- Economic man as model man: Ideal types, idealization and caricatures
- Journal of the History of Economic Thought
- Volume | Issue number
- 28 | 1
- Pages (from-to)
- Number of pages
- Document type
- Faculty of Economics and Business (FEB)
- Amsterdam School of Economics Research Institute (ASE-RI)
Economics revolves around a central character: "economic man." As historians, we are all familiar with various episodes in the history of this character, and we appreciate his ever-changing aspect even while many of our colleagues in economics think the rational economic agent of neoclassical economics is the same kind of person as Adam Smith's economic man. The fact that this is a familiar history means that I can focus on a few salient examples—a "short" history, rather than a complete history— to provide the raw material for my account which has a more specific agenda than simply a history of economic man. My aim is to re-consider the history of economic man as a model man. This leads to two further questions: What kind of a role has this model man played in relation to the science he inhabits? And, how can we characterize the processes by which economists have arrived at their model characters?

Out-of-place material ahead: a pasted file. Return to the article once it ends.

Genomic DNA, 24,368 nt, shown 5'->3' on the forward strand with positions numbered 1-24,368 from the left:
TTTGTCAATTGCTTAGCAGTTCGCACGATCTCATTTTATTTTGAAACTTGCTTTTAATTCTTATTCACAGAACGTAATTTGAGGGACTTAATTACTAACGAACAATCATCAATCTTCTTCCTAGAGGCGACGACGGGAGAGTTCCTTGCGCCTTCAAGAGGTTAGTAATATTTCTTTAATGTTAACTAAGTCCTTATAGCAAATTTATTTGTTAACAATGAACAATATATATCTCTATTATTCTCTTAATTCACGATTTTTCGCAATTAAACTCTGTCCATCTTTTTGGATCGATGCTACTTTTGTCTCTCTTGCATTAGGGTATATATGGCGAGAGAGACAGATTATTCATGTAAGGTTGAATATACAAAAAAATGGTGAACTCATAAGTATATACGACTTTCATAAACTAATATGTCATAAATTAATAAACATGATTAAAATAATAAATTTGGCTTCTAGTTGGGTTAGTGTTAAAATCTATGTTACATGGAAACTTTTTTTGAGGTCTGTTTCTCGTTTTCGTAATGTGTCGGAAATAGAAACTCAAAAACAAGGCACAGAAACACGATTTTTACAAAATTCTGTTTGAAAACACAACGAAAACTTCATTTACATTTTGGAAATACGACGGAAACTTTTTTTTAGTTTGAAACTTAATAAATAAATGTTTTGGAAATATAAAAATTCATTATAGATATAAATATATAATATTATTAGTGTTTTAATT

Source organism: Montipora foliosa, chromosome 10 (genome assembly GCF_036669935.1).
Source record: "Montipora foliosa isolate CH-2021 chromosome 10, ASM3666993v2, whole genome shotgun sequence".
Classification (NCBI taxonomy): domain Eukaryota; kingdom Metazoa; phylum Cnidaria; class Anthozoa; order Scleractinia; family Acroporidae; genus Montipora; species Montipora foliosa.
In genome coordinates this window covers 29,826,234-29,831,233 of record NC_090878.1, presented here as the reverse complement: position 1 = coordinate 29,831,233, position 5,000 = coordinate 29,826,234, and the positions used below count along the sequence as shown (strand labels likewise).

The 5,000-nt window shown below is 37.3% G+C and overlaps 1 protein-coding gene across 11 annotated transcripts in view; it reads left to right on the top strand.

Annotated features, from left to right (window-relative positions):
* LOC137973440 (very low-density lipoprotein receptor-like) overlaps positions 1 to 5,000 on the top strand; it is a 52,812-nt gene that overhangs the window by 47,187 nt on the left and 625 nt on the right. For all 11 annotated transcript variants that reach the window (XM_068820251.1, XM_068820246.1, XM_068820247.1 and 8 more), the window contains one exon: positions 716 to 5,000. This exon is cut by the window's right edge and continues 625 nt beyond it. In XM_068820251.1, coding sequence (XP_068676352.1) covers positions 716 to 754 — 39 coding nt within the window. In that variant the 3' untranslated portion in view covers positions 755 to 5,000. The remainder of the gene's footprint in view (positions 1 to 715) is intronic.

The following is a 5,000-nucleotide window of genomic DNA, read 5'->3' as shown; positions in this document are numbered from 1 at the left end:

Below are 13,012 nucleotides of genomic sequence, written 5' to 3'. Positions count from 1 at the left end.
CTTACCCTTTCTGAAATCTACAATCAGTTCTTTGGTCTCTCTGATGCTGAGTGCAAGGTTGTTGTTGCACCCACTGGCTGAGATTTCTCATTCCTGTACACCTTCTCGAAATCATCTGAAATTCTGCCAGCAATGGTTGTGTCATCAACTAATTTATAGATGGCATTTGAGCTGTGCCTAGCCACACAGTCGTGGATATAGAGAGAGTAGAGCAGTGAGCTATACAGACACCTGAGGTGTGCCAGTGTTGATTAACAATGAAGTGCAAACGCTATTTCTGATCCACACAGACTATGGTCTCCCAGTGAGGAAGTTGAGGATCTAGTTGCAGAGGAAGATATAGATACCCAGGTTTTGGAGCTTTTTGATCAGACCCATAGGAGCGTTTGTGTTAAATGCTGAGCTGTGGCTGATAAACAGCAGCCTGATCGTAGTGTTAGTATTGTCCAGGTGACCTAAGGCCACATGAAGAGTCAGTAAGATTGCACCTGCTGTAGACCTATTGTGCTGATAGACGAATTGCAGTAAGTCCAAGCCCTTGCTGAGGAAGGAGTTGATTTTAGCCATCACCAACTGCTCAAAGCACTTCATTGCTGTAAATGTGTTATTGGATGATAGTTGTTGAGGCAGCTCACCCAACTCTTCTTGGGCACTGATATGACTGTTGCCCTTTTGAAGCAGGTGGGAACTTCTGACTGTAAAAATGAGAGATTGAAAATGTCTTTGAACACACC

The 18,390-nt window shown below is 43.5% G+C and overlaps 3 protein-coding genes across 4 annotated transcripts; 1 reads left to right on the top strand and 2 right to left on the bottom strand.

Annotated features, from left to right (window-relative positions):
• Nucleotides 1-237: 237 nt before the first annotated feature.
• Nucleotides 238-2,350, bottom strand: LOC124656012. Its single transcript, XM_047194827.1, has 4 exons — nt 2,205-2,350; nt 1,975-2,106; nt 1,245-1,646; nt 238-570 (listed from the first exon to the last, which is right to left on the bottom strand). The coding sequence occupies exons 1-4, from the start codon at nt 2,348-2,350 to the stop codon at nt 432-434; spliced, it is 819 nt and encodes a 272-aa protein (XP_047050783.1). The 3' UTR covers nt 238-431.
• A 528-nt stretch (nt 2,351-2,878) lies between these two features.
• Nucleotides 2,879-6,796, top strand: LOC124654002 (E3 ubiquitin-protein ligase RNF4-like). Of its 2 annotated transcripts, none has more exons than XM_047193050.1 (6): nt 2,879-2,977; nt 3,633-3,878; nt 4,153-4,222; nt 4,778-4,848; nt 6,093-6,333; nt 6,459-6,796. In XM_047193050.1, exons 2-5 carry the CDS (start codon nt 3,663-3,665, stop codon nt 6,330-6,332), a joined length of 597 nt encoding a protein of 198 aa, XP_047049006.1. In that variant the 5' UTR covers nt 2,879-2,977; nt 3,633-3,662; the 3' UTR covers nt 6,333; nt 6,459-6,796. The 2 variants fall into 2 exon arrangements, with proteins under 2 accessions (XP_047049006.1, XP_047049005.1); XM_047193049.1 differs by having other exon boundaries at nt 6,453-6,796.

To illuminate this history of economic man, I adopt ideas from philosophy about how scientists arrive at models and use them in science. Of course, economists have always had their own ideas about such matters. So in effect, there are two intersecting strands in this account: one is how economists have discussed their strategies in creating these characters, and the other is how philosophers of science have—at the time and since—labeled and thought about such strategies. These discussions, from the economists and from philosophers, will enable us to explore the usefulness of the concept of idealization, a standard way of thinking about model construction in philosophy of science. They will also allow us to consider model man as an ideal type (using Weber's concept) or as a caricature (to follow Gibbard and Varian's label). These analytical labels—ideal types, idealization, and so forth—relate to questions about the status of models and their construction that are sometimes evident, and sometimes lie below the surface, but always remain important in the historical discussions about economics as a science. My account is concerned then with constructions of the persona of economic man, how he has changed over the last 250 years, how far we can regard that character as a model, and with reflections on his role in the changing science of economics.
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